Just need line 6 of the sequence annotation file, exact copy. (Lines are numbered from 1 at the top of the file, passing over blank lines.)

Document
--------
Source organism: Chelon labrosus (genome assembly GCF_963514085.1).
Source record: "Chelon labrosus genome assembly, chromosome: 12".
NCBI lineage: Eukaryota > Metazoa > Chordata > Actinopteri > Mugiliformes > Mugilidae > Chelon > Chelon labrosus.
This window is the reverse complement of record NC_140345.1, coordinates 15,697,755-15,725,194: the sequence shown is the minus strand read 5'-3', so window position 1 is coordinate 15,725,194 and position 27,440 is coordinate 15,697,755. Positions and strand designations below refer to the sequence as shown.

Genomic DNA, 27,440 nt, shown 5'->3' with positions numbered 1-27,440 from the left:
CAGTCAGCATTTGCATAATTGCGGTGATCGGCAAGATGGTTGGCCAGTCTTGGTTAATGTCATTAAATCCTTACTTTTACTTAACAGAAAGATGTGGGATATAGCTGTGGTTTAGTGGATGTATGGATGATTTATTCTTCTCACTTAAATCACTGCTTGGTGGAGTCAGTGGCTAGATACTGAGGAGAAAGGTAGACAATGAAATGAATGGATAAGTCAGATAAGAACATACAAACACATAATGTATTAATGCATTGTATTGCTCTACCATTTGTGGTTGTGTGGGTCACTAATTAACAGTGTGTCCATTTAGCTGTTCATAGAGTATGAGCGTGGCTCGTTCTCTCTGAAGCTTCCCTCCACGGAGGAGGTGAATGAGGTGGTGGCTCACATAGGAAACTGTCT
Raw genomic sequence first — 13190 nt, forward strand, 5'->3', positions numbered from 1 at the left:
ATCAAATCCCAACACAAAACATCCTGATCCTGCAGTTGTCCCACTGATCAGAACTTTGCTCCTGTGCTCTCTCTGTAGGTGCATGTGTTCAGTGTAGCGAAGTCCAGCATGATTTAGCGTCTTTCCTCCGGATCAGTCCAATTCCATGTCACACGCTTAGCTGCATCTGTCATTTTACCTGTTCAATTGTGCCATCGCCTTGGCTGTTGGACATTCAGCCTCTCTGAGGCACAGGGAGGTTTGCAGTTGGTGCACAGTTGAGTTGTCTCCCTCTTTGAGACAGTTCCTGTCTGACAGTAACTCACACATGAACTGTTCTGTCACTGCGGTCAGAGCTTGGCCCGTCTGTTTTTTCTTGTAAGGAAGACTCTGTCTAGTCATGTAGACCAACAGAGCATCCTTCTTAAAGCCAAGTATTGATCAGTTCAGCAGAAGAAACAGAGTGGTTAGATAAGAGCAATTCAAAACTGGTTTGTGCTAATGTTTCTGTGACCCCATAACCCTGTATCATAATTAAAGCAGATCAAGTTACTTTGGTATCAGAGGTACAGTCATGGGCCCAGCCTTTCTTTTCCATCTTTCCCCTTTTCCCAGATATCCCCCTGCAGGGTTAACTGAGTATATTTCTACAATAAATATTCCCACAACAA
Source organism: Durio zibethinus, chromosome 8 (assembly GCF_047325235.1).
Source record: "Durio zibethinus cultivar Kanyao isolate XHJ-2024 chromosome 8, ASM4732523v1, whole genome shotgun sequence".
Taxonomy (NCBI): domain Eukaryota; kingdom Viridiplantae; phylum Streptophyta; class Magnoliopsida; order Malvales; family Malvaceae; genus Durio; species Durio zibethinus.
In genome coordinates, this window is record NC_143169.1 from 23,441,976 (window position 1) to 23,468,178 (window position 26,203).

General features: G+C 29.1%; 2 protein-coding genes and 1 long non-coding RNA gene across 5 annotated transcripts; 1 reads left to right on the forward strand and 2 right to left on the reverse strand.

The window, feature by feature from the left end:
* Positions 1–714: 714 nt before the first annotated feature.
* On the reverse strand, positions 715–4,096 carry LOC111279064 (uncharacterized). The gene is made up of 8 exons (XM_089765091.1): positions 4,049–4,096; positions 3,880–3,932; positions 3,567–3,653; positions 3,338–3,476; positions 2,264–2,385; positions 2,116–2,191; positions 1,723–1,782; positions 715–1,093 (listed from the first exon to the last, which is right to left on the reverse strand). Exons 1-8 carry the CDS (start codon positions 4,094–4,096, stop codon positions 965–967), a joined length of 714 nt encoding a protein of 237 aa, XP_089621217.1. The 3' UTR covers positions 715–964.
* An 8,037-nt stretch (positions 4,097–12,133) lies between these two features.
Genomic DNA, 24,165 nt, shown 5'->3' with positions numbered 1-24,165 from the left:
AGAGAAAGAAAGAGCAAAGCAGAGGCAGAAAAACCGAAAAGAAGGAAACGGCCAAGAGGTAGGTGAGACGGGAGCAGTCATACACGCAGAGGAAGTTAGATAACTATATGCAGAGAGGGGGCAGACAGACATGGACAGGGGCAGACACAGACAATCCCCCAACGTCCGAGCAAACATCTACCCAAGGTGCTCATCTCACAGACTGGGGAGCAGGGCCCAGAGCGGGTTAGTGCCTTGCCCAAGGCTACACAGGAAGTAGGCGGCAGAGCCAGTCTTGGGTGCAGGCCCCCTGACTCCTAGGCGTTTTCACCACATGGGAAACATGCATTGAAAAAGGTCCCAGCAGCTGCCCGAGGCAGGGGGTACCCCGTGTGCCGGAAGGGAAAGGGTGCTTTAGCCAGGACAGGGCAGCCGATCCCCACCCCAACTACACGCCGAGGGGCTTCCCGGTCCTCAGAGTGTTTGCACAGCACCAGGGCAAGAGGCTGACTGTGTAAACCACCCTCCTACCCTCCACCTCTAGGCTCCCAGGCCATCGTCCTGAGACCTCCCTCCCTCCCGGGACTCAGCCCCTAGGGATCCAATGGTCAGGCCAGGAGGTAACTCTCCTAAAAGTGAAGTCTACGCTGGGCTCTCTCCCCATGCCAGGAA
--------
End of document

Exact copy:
CAGTCAGCATTTGCATAATTGCGGTGATCGGCAAGATGGTTGGCCAGTCTTGGTTAATGTCATTAAATCCTTACTTTTACTTAACAGAAAGATGTGGGATATAGCTGTGGTTTAGTGGATGTATGGATGATTTATTCTTCTCACTTAAATCACTGCTTGGTGGAGTCAGTGGCTAGATACTGAGGAGAAAGGTAGACAATGAAATGAATGGATAAGTCAGATAAGAACATACAAACACATAATGTATTAATGCATTGTATTGCTCTACCATTTGTGGTTGTGTGGGTCACTAATTAACAGTGTGTCCATTTAGCTGTTCATAGAGTATGAGCGTGGCTCGTTCTCTCTGAAGCTTCCCTCCACGGAGGAGGTGAATGAGGTGGTGGCTCACATAGGAAACTGTCT